02. Blues For Thelma 7:03
03. Queen Bey 4:51
04. Are You Real 7:21
05. Mi Hermano 5:17
Bass – Larry Gales
Drums – Doug Sides
Piano – Walter Bishop, Jr.
Tenor Saxophone – Jimmy Forrest
Trumpet – Blue Mitchell
In 1970 Blue Mitchell was a trumpeter in the Ray Charles Orchestra. Nothwithstanding the fact that playing with the man who was respected among musicians in the sixties for reminding them of the roots of jazz was a valuable experience, it was a decision primarily driven by financial needs. Who could blame him? Jazz life was (is) a scuffle. In the early to mid-seventies Mitchell would continue commercial endeavors, working with the father of British blues, John Mayall, while simultaneously record for the Mainstream label. Blue Mitchell (in popular language also known as Soul Village but not catalogued as such) is his debut on Mainstream. It’s one of the better releases in Mainstream’s book, as Mitchell keeps up the energy of his career-high Riverside and Blue Note recordings of the early and mid-sixties, while adapting adequately to early seventies production methods.
The danceable quality of Blue Mitchell is immediately apparent. Three-fifth of the repertoire is reserved for tunes that are influenced by Carribean and West-Indian rhythm. Mi Hermano, Queen Bee and Benny Golson’s Are You Real are contagious songs with big-sounding two-horn themes, in which Mitchell displays his abundant style and round tone, employing a wide spectrum of notes. By concentrating on exotic styles, Mitchell emphasizes and stays true to the lineage of Carribean influence on jazz that took off through the innovations of the bebop clique of the fourties. Mitchell feels at home in these surroundings and had recorded these types of compositions before. Fungii Mama (from The Thing To Do) is a swinging and succesful case in point.
The order of soloing is the same on all five tunes: Mitchell first, then Forrest and Walter Bishop Jr. The styles of Mitchell and Forrest blend well with one another; they’re both very lively, yet Forrest’s style is rougher and drenched in swing, as Mitchell’s style is a fair mix of bop and blues. The entrance of veteran Jimmy Forrest in Mi Hermano, who, curiously, had to be pulled out of retirement for the job in Mitchell’s group, is a real kick in the gut. Soul Village and Blues For Thelma are dynamic hard bop compositions; tension-building figures in the former’s theme and a groovy, walking bass figure in the latter’s theme give these tunes an edge. They stimulate the soloists to express themselves eloquently.
Essentially, Blue Mitchell is a hard bop recording dressed up for a new age. The sound of drums, electric bass and, occasionally, electric piano, is early seventies, but thematically Blue Mitchell belongs to the era in which the trumpeter shone brightly on many a fine session. One must admit that the alternative title of Soul Village isn’t such a bad choice after all.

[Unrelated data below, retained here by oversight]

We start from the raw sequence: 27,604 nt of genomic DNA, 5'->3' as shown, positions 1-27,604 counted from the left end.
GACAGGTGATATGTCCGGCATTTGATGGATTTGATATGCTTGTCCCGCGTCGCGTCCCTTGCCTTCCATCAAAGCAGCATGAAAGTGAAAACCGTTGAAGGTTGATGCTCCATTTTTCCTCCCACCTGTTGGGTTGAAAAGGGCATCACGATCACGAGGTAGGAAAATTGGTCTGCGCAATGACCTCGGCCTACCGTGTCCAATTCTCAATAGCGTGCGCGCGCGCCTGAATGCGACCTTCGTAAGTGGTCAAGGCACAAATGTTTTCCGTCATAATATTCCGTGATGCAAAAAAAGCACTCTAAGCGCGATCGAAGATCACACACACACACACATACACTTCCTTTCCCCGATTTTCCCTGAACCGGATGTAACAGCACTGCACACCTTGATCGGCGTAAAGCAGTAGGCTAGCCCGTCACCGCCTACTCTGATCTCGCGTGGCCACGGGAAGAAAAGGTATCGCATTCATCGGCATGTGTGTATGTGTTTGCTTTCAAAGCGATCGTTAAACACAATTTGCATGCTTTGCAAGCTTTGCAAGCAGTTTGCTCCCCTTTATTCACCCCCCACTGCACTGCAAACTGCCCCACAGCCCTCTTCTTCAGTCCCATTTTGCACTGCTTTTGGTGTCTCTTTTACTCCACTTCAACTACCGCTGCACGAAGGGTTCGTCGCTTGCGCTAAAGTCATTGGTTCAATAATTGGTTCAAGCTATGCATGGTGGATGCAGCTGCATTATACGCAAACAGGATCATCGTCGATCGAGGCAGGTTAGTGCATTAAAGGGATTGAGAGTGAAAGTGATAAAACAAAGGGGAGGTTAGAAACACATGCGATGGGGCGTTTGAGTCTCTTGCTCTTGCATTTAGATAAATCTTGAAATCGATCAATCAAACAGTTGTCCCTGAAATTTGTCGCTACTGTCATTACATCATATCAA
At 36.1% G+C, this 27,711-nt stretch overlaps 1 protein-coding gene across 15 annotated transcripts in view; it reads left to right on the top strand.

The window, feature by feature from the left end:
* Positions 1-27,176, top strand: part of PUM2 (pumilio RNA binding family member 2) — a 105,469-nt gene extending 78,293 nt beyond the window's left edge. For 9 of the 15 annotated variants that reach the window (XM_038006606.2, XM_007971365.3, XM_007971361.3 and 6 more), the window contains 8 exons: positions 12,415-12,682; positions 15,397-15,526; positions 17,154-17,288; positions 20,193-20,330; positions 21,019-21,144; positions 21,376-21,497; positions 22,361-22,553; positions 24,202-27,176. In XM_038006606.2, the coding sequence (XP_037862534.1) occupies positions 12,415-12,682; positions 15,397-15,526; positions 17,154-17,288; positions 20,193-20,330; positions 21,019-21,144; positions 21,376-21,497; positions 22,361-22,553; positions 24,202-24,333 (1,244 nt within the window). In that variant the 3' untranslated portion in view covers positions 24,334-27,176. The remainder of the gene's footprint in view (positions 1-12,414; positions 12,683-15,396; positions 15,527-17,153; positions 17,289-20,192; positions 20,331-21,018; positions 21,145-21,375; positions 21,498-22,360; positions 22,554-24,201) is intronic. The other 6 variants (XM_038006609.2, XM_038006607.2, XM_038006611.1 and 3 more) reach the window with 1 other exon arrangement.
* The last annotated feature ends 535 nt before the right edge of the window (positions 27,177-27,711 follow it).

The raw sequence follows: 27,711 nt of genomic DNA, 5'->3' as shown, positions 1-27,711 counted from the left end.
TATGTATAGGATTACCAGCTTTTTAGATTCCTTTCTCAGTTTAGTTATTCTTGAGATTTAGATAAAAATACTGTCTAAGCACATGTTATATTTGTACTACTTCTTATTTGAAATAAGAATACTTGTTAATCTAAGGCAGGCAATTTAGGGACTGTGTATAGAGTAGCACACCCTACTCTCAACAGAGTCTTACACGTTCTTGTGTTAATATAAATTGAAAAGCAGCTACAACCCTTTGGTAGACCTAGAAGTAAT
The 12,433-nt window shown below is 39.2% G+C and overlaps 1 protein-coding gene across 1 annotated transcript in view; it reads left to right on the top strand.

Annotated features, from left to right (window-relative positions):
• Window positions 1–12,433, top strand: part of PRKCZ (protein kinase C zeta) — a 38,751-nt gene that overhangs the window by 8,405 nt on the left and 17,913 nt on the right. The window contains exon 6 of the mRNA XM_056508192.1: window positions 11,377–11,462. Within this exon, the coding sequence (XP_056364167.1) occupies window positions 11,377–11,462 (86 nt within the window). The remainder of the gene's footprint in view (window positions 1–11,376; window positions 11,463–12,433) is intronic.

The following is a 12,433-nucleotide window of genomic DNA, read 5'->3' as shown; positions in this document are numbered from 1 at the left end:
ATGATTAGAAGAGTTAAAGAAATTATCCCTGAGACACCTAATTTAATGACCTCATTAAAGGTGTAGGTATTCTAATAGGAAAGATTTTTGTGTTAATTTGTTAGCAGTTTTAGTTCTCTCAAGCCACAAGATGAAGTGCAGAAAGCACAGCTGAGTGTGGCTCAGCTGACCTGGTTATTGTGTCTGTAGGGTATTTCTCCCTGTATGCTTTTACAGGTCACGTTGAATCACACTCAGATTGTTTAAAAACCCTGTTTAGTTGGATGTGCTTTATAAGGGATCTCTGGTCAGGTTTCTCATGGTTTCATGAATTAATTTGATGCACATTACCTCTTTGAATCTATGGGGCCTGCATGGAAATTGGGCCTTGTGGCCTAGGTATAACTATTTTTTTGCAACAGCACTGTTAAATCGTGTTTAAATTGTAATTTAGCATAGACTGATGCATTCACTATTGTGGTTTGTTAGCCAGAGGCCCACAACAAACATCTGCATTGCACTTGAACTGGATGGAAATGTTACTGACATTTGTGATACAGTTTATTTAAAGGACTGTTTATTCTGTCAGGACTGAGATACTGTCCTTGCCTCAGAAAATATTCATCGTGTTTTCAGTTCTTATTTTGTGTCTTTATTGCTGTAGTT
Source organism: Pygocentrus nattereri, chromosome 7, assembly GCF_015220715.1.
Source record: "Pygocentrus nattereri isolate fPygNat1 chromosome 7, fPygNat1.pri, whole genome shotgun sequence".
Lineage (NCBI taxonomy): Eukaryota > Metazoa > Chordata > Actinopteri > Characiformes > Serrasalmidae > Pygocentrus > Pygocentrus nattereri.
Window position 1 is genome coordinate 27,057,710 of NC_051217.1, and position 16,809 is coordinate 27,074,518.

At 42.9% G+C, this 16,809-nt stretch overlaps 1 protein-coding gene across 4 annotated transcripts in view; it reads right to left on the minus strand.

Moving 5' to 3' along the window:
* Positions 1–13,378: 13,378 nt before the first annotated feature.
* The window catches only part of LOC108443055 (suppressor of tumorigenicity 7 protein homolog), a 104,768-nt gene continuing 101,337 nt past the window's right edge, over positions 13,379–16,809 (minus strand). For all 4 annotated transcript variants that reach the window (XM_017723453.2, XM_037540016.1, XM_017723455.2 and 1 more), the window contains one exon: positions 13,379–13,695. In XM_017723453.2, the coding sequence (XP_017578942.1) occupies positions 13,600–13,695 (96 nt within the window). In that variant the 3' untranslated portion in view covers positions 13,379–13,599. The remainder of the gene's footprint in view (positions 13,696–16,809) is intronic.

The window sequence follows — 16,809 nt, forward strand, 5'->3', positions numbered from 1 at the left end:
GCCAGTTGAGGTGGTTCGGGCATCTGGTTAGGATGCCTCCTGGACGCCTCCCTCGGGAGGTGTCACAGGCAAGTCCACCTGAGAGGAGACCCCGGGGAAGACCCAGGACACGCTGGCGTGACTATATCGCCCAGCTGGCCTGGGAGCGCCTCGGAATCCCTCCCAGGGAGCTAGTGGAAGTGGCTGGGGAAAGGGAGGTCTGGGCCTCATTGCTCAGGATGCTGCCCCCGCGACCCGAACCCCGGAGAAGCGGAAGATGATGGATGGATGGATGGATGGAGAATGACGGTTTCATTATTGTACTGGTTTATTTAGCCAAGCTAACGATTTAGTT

After recording for Blue Note as both a leader and noted sideman for seven years, Blue Mitchell recorded and released his self-titled debut for Bob Shad's Mainstream label in 1971. (The trumpeter had spent the last year of his BN contract not as a leader, but as a sideman on dates by Lou Donaldson, Grant Green, and Bobby Hutcherson). This date -- also known as Soul Village -- is somewhat of a retrenchment from the more R&B-infused sounds of 1969's underrated Collision in Black and Bantu Village (both produced by Monk Higgins), and featured his working live quintet with Jimmy Forrest on tenor, Walter Bishop, Jr. on piano and Fender Rhodes, bassist Larry Gales, and drummer Doug Sides. While the sound reflects more of his hard bop roots, it also engages readily with soul-jazz, too. As a whole, it offers evidence of a renewed creativity by Mitchell as composer -- he wrote two tunes here -- and soloist. The lone cover is a killer version of Benny Golson's "Are You Real." Opener "Soul Village," credited here to Mitchell but composed by Bishop, is colored by the pianist's darkly tinged Latin Rhodes vamp. It's funky, with breakbeats and an excellent late-'60s soul gospel melody. His and Forrest's solos are in the pocket, coming right out of hard bop. "Blues for Thelma" is straight hard bop with a wonderfully knotty head from the front line, a hard groove from Bishop, and a great loping solo by Mitchell. "Queen Bey" offers traces of both Afro-Cuban son and Nigerian highlife in its slippery, yet driving polyrhythmic attack, but is otherwise a blues. Closer "Mi Hermano" (also a Bishop original that is mis-credited on the sleeve) underscores the Afro-Latin tinge, with Bishop's Rhodes delivering some smoking montunos accented and answered by Sides. The front line statement played in unison resembles a chant, yet is expanded by Bishop's soulful, finger-popping solo, followed by excellent ones from Forrest and the trumpeter before the theme returns. This is a solid session, and one of the best in his Mainstream catalog.